When you have trust, everything is more efficient. My clients are all busy and often don’t have the time to be involved in every minor decision on a contract. When there is trust and understanding, I can present the clients with what they need to know: here’s what we’re doing and why, and here’s what we need your feedback on. I don’t need to give the whole thought process (beyond an overview of the strategy) because they don’t have time for that. They want to maximize our time together and keep things moving along. Extraneous information can often add confusion, but insufficient information increases the back and forth and holds things up. So, I think carefully about what amount of information my client needs and try to communicate that clearly and thoughtfully.

Q. You’ve had a diverse career in web design and development – including extensive work in content management, quality assurance, data analysis, and usability testing. In your experience, are there any common mistakes most people make when it comes to the web development process? Are any areas often overlooked?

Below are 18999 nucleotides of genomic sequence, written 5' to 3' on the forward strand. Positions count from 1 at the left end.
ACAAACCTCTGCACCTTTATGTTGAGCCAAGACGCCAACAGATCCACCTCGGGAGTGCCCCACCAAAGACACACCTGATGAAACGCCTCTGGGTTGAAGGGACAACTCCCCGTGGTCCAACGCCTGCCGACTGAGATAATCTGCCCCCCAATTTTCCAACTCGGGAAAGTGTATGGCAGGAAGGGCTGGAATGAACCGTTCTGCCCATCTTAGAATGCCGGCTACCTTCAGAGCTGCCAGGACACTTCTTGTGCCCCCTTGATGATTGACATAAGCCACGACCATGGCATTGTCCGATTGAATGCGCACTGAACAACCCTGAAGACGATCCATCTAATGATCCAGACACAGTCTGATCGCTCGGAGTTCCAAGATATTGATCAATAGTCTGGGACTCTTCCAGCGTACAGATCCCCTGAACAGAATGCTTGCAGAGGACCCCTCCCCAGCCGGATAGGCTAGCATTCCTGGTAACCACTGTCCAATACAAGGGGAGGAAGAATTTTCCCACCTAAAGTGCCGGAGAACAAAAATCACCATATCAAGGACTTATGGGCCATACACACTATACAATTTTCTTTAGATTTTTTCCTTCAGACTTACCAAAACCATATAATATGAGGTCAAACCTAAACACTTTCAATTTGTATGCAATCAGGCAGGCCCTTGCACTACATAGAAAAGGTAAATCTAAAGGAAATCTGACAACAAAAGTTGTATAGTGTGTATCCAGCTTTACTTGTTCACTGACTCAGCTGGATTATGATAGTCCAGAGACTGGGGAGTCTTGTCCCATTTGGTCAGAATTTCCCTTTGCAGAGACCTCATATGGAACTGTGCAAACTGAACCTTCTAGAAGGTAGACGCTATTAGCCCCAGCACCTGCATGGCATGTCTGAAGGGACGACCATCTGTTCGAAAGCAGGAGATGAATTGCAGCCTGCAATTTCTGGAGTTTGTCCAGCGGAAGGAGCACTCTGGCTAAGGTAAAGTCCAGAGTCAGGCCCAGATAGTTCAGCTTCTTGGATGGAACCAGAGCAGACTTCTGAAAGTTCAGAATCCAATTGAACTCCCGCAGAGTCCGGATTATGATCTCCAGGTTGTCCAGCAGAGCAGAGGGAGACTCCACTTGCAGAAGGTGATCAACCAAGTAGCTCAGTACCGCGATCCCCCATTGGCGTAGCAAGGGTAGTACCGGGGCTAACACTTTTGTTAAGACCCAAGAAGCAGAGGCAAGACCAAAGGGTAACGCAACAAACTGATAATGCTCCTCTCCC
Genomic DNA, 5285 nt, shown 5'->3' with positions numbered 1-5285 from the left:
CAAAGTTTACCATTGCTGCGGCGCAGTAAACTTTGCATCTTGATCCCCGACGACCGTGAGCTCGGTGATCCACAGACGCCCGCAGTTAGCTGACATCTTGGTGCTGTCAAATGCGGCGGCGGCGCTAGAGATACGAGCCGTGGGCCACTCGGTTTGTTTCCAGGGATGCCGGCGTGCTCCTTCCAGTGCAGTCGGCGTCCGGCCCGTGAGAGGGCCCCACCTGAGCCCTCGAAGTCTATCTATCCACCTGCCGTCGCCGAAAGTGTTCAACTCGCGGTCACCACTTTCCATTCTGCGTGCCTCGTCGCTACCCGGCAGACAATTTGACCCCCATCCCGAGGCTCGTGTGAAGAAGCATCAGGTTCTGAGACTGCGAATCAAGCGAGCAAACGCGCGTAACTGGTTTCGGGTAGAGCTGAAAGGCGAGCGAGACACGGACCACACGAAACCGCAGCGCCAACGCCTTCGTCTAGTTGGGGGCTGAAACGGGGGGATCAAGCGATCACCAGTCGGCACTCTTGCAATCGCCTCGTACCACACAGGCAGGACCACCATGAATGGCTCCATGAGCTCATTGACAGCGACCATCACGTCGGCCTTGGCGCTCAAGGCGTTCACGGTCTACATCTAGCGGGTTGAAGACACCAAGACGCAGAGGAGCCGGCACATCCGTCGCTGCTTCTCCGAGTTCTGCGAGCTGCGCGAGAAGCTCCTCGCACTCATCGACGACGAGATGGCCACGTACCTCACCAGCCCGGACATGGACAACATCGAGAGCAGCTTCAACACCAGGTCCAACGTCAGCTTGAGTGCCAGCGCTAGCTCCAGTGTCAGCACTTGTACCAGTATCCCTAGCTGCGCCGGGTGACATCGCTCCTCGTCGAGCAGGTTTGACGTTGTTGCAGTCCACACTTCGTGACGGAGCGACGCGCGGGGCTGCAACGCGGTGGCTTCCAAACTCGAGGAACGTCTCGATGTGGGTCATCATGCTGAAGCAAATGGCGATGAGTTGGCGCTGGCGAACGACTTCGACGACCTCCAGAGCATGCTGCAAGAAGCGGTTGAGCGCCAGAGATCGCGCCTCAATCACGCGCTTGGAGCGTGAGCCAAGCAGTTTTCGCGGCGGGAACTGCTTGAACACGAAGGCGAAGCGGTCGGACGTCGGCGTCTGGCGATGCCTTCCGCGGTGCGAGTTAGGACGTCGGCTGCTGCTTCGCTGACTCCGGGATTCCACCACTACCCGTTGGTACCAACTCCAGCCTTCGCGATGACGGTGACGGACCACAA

A. Some plug-and-play type website-building platforms have contributed to a sense that anyone can build a website with very little training, and while that might be true to a point, not all websites are created equal. I offer this analogy: Any food has the potential to sustain you, but if your food is nutritious and delicious, it will help your body grow and function better. Plus, you’ll enjoy eating it. In the same way, to build a great website, you need to think strategically through every decision involving content, functionality, and design and build it with the best development tools and solutions. All the pieces are required if you want a website that delivers a positive user experience and accomplishes stakeholder goals while also looking nice.